On May 24, Elliott Rodgers, a young man who went on a shooting spree, injuring thirteen and killing seven, including himself, galvanized a variety of social media activism with a youtube.com video he made blaming his homicidal and suicidal actions on a lack of attention from women. Activists who say that Rodgers’ words reflects a dangerous sense of entitlement common among straight men launched campaigns like the twitter tag #YesAllWomen and the tumblr When Women Refuse.
While this activism is well intentioned, focusing on heterosexual manifestations of gender violence erases the reality of many who suffer from it but do not identify as straight or female. The truth is, gender based violence is not exclusively aimed at women, nor is it exclusively perpetuated by men. According to a recent study by the Urban Institute, lesbian, gay, bisexual, transgender, and queer (LGBTQ) young people are more likely to suffer from dating violence than their heterosexual peers. For example, about 43% of LGBTQ youth and 89% of transgender youth experience physical relationship violence, compared to just 29% of straight youth.
Such figures suggest that lawmakers, educators, and advocates ought to pay special attention to the needs of LGBTQ youth in abusive relationships. However, legal structures and social services remain inadequate and, at times, can actually be obstacles for young people looking to escape unhealthy situations.
For example, the majority of domestic violence shelters are single sex. While this allows cis-gender women (meaning biological females who identify as women) to escape cis-gender male (meaning biological males who identify as men) abusers, it leaves survivors of same- relationship abuse vulnerable to their abusers. Furthermore, shelters are often insensitive to transgender teens, placing them without regard to their gender identity, an experience that can be demeaning, demoralizing, and frightening at an already emotional time.
The same is true of legal avenues. Already, many states do not have mechanisms for filing protection orders against minors, leaving teens that are abused by a partner under the age of eighteen without recourse. For LGBTQ teens, the system is even more challenging: few states recognize queer couples, and Montana, North Carolina, and South Carolina actually prohibit the filing of protection orders against members of the same sex.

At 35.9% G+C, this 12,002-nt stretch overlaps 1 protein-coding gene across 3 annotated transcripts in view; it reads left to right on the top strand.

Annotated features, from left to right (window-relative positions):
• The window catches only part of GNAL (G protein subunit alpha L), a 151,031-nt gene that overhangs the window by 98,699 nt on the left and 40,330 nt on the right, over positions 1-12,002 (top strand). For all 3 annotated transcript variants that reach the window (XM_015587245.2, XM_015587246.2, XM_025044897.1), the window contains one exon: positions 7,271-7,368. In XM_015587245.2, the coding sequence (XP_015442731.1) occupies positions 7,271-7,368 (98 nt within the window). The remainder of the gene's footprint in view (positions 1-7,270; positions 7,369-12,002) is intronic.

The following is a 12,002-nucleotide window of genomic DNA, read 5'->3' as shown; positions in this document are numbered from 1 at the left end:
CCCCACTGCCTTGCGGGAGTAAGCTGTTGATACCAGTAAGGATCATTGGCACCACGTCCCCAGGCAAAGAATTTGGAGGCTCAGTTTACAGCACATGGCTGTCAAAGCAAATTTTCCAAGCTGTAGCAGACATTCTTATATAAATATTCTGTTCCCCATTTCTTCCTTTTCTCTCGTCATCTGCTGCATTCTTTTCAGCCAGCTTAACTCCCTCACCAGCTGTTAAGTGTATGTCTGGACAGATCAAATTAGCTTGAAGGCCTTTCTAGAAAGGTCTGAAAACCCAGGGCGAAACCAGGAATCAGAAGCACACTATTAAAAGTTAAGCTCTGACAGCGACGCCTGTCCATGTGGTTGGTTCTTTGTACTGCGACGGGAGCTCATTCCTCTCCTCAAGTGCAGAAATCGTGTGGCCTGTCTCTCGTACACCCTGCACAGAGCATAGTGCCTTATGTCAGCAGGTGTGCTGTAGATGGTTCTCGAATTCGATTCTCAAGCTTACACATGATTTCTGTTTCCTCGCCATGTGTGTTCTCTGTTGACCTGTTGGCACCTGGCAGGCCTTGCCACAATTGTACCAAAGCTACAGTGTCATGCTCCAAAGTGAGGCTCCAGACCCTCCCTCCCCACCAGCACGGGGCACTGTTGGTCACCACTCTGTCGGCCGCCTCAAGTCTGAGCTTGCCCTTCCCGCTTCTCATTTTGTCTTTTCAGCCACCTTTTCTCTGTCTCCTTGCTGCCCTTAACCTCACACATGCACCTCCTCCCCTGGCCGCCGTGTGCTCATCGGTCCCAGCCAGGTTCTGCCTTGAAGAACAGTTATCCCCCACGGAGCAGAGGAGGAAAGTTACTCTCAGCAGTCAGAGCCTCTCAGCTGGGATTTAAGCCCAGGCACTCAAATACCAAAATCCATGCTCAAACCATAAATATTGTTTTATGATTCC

LGBTQ teens face personal challenges that are also ignored. Research shows that many teens rely on their families for support in stopping abuse. LGBTQ teens often lack this option because their parents either do not know or accept their sexual orientation. And while many heterosexual teens may have peers that they can turn to who are not personally involved with their partner, LGBTQ teens – and, in particular, teens that live in homophobic communities – may be part of tightly knit groups of friends that have relationships with both the abuser and the survivor. In this scenario, ending a relationship means risking the loss of a vital support system. Consequently, teens may decide to stay in an abusive relationship rather instead of running the risk of sacrificing tenuous lines of support.
Teens that enter into cycles of dating violence during their first relationships are prone to developing negative patterns that can last a lifetime. Early interventions can break these patterns. Increasingly, school districts are adopting programs catered to individuals as young as ten years old. Unfortunately, existing educational materials designed to prevent dating violence explicitly and implicitly leave out LGBTQ youth. For example, the Shifting Boundaries curriculum published by the National Institute of Justice only contains the gender categories “Girl” and “Boy” and contains exercises that are clearly intended for heterosexual couples.
Increasingly, nonprofits are stepping into the void left by the lack of public services for LGBTQ young people. Organizations like Break the Cycle, for example, have developed inclusive and effective curricula that address dating violence issues among same sex, opposite sex, cis-gender, and transgender youth. Groups like the Gay Men’s Domestic Violence Project and The Network / La Red operate safe homes and provide counseling services to LGBTQ couples and survivors. However, these supports remain few and far between, and are unknown outside of certain communities. Until awareness of both the importance and existence of these programs are integrated into institutions that serve teens – such as schools, courts, and hospitals – LGBTQ young people will remain underserved.
#YesAllWomen has begun a vital conversation about the culture of violence against women. It is time to expand that conversation to individuals whose sexual and gender identities make them vulnerable not only to violence, but also neglect. After all, patriarchy is not just dangerous to women: it is dangerous to us all.
Mathangi Subramanian, EdD, is a writer and educator. She has been a classroom teacher, an assistant vice president at Sesame Workshop, and a senior policy analyst at the New York City Council. Follow Mathangi on Twitter @Mathangisub and for more infomation visit her website http://www.mathangi.co/